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How to restore files from a disk storage with bad sectors using GNU ddrescue on Ubuntu Linux5 min read



no backup plans meme
Losing access to our precious data due to hardware failures is a nightmare for all of us. Bad sectors on a hard disk drive (HDD) or any other similar failures can block normal data copy/transfer operations and render some of your files inaccessible. Fortunately, there are advanced tools and techniques available that can help rescue this data. One such tool isGNU ddrescue, that I’ve successfully used on my Ubuntu Linux setup. In this blog post, I’ll walk you through the process of restoring files from disk storage with bad sectors/errors using this invaluable tool.

Bad sectors can result from physical damage to the HDD, wear and tear over time, or even manufacturing defects. When the OS encounters these bad sectors during a read operation, it might hang, fail, or give errors.

GNU ddrescue

GNU ddrescue is a data recovery tool that can help you when you’re in a pinch. Unlike the standard dd tool, which might choke on bad sectors, ddrescue is specifically designed to handle such anomalies. It attempts to read the data most efficiently by approaching bad sectors from both sides. If you have GND ddrescue installed on your Ubuntu, please execute the following commands from the terminal:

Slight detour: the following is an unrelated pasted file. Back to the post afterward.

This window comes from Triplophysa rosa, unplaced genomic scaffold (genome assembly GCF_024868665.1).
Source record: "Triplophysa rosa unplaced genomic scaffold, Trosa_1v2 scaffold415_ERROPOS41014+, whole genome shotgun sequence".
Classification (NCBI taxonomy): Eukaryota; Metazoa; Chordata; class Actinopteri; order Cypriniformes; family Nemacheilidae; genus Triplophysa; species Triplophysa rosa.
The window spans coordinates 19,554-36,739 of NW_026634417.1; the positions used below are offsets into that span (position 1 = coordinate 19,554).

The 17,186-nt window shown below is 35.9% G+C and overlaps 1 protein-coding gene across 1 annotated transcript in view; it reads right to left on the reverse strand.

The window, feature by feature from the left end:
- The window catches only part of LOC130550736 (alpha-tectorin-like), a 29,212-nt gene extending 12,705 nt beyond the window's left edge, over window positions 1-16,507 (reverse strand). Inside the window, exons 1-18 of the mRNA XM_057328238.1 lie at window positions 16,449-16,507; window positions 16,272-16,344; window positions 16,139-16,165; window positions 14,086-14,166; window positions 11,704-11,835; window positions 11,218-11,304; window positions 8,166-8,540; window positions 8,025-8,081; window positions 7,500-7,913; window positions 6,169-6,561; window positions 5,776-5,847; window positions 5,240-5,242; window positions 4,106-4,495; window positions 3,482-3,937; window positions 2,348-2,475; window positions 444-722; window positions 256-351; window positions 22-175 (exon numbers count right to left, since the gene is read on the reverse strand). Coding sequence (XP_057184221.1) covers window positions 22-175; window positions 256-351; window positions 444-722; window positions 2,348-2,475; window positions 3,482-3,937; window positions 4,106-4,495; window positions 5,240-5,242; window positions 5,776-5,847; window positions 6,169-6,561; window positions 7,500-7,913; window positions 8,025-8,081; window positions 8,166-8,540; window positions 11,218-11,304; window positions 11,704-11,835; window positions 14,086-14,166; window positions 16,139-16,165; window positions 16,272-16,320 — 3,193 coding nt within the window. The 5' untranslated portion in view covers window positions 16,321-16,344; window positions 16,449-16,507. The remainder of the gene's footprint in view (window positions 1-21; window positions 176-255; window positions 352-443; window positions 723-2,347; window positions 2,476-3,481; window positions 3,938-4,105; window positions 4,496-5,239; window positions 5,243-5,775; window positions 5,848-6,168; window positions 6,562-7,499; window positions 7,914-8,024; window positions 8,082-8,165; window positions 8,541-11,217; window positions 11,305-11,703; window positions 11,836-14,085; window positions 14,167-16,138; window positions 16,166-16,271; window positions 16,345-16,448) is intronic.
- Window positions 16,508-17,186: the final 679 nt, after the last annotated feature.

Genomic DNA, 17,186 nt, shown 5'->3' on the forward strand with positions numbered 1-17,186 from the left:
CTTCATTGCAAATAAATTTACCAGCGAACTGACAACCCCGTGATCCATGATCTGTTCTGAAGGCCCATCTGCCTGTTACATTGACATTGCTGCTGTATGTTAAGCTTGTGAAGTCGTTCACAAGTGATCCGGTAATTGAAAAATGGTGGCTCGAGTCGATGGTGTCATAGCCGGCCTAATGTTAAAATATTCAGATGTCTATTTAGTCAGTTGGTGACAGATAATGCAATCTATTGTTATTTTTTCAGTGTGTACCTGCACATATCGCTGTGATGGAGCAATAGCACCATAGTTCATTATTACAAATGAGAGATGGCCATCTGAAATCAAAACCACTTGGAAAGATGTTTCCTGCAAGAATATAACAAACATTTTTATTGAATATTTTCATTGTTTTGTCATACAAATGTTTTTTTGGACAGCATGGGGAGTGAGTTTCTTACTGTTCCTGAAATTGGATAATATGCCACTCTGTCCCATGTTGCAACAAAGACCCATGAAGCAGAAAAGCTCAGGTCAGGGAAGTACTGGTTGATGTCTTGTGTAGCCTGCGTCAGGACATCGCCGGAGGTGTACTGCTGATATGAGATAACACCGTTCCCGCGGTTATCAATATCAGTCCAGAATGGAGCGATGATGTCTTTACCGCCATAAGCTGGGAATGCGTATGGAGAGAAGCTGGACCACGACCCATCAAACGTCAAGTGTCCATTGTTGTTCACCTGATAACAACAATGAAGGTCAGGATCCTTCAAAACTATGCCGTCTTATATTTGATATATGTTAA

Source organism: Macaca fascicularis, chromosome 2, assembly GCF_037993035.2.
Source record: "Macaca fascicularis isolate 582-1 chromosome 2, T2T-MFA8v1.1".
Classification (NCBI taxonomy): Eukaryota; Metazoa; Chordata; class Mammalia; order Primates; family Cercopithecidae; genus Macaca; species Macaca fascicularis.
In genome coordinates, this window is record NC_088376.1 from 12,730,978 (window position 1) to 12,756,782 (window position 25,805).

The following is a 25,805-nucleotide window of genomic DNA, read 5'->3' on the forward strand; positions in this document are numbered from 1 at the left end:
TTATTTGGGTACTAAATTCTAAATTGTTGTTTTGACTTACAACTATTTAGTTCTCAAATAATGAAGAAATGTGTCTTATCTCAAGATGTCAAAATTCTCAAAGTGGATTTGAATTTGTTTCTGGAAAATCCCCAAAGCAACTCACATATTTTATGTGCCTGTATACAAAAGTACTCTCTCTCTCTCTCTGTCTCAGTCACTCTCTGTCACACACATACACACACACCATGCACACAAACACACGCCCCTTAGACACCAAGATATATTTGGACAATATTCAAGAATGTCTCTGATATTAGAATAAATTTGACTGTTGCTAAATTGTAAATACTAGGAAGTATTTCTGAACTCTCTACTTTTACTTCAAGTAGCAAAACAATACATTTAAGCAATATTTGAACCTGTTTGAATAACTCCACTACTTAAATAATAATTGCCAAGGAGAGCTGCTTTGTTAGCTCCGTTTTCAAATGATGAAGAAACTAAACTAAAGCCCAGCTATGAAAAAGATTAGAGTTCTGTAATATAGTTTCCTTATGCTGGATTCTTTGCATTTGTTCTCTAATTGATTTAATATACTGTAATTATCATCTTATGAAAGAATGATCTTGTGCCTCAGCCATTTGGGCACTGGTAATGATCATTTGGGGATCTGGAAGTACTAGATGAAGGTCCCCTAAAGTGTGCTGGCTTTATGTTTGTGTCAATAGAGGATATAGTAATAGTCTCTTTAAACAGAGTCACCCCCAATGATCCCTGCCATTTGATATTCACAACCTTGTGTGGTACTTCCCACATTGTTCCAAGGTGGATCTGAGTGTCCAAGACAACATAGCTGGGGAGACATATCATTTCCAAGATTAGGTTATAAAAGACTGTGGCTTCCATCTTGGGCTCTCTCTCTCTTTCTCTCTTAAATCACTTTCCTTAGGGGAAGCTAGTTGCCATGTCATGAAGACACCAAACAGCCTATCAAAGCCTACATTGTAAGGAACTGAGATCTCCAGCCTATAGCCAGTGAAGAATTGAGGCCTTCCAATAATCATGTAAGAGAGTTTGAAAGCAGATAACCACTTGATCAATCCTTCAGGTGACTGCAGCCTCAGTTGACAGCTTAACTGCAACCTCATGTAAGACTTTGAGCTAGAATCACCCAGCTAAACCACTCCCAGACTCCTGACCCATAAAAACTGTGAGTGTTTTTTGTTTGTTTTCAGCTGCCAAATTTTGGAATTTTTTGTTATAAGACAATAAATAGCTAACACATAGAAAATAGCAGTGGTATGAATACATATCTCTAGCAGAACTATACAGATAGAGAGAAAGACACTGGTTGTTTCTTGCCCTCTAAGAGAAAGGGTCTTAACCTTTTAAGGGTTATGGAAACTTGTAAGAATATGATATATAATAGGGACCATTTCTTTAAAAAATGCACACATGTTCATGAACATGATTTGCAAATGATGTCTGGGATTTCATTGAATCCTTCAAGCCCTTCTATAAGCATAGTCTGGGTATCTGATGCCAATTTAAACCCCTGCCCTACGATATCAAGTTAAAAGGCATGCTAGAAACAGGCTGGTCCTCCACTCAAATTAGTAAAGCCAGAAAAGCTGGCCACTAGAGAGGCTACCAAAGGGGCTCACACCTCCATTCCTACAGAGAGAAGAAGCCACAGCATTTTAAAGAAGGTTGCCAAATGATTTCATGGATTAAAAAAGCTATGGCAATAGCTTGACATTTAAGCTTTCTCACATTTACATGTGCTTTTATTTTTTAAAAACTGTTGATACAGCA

sudo apt-get update
sudo apt-get install gddrescue

In some cases, you can read and write normally from a disk; however, reading/copying particular files can not be done due to bad sectors or other errors on the disk. Luckily, with GNU ddrescue You have two options: 1) copying/restoring the whole disk or 2) copying/restoring particular files. In my case, I wanted to copy specific files that I couldn’t copy with normal CTRL+C and CTRL+Vor with cpcommand from the terminal. In other words, the file I wanted to copy was 45.9 GB (a video file). Whenever I tried to copy it, the process would get stuck after copying 28 GB of the file, and after a couple of minutes, the process would result in a read failed: Input/output error